ISO 9004:2009 The Companion Document
– its here, but what took it so long?
ISO 9004 is the Guidance document that assists organizations interpret and apply the requirements of the quality management ISO 9001 Standard. This companion document has just been revised and published.
Upon reading it my first thought was, this should have been released back in 2000. With its talk of sustained success, strategy and policy formulation and deployment, financial resources, knowledge, information and technology, and innovation & learning, it would be far more appropriate to accompany the heavy-hitting 2000 revision of the ISO 9001 Standard rather than on the heels of the new lack-luster 2008 revision.
One of the most notable changes in the 2000 revision was the use of the term ‘Top Management’. The need for these individuals to be involved in setting the policy, objectives, roles and responsibilities and reviewing the management system.
The first thing that occurred to me when I read the Standard back in the year 2000, was that this group of people are only going to be engaged if there is more to ‘it’ than reviewing a few quality documents (please excuse my flippancy and over simplification!!).
Seriously though, to engage this group the policy has to be broader than purely quality goals, otherwise we were asking the company to establish multiple, certainly overlapping and possibly conflicting intents (quality, strategic, financial). Why would a company in its right mind do that? Instead there had to be one statement or policy that encompasses all.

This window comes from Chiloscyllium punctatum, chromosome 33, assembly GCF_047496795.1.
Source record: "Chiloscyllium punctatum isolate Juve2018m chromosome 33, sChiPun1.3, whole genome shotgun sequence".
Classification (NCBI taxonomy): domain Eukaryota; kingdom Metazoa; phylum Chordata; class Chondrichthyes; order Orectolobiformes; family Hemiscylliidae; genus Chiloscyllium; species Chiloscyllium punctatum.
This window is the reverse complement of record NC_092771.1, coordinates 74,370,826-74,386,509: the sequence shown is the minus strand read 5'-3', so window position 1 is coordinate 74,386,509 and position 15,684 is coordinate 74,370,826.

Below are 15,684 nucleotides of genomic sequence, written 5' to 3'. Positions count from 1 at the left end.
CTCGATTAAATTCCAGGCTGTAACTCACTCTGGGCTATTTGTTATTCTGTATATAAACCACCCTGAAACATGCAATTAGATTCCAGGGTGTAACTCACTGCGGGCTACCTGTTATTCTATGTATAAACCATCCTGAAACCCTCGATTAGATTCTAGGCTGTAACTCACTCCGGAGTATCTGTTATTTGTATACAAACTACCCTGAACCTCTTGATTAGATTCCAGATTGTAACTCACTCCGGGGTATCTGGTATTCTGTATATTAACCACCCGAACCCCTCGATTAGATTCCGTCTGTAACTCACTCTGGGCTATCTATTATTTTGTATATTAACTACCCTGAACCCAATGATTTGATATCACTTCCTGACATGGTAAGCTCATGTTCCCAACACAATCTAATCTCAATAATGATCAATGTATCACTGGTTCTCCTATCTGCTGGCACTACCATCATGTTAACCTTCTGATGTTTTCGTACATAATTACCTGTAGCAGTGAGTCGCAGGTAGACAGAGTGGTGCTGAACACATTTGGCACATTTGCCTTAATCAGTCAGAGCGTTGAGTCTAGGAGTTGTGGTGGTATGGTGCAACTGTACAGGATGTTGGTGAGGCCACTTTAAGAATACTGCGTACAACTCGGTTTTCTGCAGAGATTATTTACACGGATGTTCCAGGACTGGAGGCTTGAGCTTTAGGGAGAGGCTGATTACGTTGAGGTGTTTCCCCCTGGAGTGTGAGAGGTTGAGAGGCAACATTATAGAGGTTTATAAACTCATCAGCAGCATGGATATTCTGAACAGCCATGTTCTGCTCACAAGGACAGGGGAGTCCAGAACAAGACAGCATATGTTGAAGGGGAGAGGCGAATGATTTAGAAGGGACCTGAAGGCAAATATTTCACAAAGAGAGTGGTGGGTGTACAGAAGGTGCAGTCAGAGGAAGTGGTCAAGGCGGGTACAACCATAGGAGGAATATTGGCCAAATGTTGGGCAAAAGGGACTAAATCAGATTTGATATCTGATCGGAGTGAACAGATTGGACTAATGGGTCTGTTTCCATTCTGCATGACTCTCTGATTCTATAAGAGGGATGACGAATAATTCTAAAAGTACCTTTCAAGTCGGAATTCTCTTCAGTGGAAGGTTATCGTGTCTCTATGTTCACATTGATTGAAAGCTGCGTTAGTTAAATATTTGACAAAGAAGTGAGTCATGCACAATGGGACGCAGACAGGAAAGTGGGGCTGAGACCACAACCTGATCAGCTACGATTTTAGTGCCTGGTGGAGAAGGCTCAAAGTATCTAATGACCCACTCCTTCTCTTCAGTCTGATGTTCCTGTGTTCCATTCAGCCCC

However, having a great mission statement that told people exactly what to strive for was all well and good, but it had to be actionable. Having measurable objectives that supported the company’s mission statement enabled the organization to think through how they were going to achieve their mission, and also how to measure whether they are being successful. To be complete, and support all facets of this all-encompassing mission statement, the objectives had to include financial, operational, customer and learning and growth (people) measures. Aren’t these all important to the sustained success and long-term viability of any organization?
Here we are in 2010 and the most recent changes to ISO 9001 have been minimal, largely cosmetic and very under-whelming. Conversely, the changes to the guidance document (ISO 9004) are significant, addressing high impact subjects, so has it been lost on someone’s hard drive for the last nine years?
Seriously, while the new Standard disappoints me, I take some reassurance from the companion document. It encourages organizations to develop management systems that tie in and meet quality, financial and strategic objectives making truly effective and sustain improvement.
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